Daily Management Review

How to Get Promoted in China


03/30/2016


In theory, Chinese officials get career increase depending on their progress on a number of key indicators: strong economic growth, social stability, and, until recently, the observance of one-child policy.



Dong Fang - http://www.voachinese.com
Dong Fang - http://www.voachinese.com
However, economists are arguing on whether the bureaucratic system rewards only those, who has the best results on this (in any case, flawed) "scale of measurement."

Some believe in attention to the merits and that this is what explains the staggering achievements of China's economy in the last 35 years. Others insist that communication with the right people is the most important in order to move up the career ladder. 

New research points to a third option: winners are not those who create better conditions for economic growth and follows directions exactly superior, but those who engaged in falsification of statistics.

In a scientific paper published by the National Bureau of Economic Research (USA), the birth rate is used as a way to test this theory. Scientists have found a correlation between the growth of GDP in an official’s territory of responsibility and his subsequent promotion. Yet, it is difficult to say how accurate the statistics on GDP is (this issue is also of concern to all who follow the Chinese economy).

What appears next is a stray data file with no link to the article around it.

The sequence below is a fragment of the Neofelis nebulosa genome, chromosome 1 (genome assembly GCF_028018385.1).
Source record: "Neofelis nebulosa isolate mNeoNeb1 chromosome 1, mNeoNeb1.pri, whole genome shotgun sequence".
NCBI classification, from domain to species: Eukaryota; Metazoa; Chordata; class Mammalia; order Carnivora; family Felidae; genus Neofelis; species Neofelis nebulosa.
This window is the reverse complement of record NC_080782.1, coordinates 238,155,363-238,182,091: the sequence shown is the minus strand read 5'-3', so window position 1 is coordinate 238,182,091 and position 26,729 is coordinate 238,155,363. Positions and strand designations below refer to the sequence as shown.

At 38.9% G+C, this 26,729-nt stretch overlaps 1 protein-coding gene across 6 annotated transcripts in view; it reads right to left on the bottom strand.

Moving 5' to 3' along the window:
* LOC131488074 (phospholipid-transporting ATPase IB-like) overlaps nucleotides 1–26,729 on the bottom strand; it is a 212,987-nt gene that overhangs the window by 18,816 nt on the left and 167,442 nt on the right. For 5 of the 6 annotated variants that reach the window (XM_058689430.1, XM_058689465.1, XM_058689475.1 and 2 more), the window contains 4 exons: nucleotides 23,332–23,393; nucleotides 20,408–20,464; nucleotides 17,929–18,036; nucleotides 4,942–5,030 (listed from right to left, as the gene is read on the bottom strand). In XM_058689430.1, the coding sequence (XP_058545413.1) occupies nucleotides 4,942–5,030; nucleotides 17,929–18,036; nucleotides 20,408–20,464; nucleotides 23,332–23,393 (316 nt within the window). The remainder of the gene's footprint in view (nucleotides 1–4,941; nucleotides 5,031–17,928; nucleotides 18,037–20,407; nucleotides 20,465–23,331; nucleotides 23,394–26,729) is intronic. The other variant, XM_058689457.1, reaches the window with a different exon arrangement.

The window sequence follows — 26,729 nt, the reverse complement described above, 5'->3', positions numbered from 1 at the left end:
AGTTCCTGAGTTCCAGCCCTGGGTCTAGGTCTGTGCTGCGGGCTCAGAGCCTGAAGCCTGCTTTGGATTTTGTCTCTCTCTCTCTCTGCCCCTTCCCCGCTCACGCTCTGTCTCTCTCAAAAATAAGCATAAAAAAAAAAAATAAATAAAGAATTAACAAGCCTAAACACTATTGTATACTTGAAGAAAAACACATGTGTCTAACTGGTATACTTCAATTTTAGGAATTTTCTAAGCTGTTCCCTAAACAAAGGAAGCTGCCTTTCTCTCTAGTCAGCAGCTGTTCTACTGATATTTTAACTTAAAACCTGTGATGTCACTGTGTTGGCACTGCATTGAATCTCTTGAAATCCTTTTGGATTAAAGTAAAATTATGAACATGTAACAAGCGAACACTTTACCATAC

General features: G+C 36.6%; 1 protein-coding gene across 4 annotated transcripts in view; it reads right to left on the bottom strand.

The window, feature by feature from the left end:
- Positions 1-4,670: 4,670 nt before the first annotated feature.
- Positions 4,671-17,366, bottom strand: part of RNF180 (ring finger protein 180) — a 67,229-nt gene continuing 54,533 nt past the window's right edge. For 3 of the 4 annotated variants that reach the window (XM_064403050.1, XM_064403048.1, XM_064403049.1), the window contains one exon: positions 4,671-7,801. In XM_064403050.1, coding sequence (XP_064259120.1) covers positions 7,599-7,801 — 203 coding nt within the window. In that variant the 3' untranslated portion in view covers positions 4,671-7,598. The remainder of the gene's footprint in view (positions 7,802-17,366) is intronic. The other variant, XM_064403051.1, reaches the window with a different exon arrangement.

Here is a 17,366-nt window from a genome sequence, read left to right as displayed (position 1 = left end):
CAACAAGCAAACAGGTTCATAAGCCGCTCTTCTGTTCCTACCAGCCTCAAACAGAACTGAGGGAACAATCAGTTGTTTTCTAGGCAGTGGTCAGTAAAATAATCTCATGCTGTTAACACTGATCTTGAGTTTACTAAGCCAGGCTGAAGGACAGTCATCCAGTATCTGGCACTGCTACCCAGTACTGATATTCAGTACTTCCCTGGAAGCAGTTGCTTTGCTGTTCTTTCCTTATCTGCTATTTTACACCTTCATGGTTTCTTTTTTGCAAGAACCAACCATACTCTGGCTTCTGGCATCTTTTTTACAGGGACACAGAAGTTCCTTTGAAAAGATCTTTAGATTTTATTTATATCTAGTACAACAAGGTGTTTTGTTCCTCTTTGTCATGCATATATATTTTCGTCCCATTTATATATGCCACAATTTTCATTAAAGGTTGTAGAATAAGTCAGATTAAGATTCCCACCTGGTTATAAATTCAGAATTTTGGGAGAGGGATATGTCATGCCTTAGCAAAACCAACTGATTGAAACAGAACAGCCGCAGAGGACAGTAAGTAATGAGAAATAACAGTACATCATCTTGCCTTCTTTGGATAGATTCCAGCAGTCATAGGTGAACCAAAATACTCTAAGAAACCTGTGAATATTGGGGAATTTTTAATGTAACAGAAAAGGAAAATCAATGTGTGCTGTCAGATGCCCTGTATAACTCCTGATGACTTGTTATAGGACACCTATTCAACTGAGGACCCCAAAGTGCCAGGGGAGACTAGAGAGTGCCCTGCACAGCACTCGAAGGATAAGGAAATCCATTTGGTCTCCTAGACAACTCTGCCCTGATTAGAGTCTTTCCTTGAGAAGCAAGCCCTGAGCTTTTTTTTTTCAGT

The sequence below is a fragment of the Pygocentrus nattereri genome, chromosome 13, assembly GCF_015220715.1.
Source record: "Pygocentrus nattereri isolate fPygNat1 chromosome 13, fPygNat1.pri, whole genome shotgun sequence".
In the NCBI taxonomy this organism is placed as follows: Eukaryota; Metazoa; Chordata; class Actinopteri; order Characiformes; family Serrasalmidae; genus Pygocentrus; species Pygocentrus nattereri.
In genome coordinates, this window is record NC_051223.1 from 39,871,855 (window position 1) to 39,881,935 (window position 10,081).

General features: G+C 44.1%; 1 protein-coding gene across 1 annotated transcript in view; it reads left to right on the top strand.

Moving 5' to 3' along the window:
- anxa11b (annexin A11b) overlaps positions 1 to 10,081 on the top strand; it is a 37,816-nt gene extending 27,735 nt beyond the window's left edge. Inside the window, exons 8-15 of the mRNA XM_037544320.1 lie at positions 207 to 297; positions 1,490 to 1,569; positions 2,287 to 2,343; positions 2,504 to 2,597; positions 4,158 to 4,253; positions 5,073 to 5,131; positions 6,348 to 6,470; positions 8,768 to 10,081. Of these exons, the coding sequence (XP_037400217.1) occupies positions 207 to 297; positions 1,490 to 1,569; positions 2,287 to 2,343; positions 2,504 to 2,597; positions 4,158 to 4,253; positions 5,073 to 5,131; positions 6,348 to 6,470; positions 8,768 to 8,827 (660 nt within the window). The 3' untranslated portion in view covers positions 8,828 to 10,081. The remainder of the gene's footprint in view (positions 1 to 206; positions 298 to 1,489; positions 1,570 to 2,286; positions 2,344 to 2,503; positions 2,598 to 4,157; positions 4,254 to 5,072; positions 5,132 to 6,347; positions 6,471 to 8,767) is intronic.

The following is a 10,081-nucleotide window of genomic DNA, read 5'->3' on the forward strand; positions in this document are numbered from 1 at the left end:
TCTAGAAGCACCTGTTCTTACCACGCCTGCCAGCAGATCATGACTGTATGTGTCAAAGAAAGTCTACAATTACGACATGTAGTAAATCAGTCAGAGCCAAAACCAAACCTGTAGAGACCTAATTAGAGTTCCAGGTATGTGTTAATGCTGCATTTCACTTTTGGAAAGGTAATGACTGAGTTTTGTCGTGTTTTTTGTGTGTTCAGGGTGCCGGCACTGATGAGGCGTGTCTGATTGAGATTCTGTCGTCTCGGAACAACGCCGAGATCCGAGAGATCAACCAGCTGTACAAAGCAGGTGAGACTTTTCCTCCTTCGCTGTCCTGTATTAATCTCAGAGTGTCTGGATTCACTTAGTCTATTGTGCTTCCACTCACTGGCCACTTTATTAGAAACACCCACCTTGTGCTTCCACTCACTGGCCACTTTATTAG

The situation is somewhat different with the information on the population: in addition to the figures provided by local officials, the central government of China conducts a nationwide census every ten years. This results in updated data on the number of living people down to the smallest village. This allows finding towns, where bureaucrats manipulate statistics.

China held the sixth population census in 2010. According to the received data, the mainland was home to 1 billion 339 million 724 thousand people. To curb population growth in 1979, the Chinese government approved the birth control policy. Despite the fact that the natural population growth in China fell to the average level, it is still increasing due to the huge base figure (an average of 12 million people per year).

Checking data on 967 mayors in 28 provinces from 1985 to 2000, Juan Carlos Cerrato and Xiao Yu Wang of Duke University, and Shiang Zhang of the University of Colorado found that the officials, who announced the slowing of population growth, often were rewarded.

Mayors, reduced in their cities birth rate per child per 1 thousand inhabitants per year, were 10% more likely to receive a promotion.

Thus, in order to climb up the stairs of the Chinese bureaucracy, it is necessary to falsify statistics. There is a reasonable question: what other statistics in China are subjected to the same artificial adjustment?

source: economist.com






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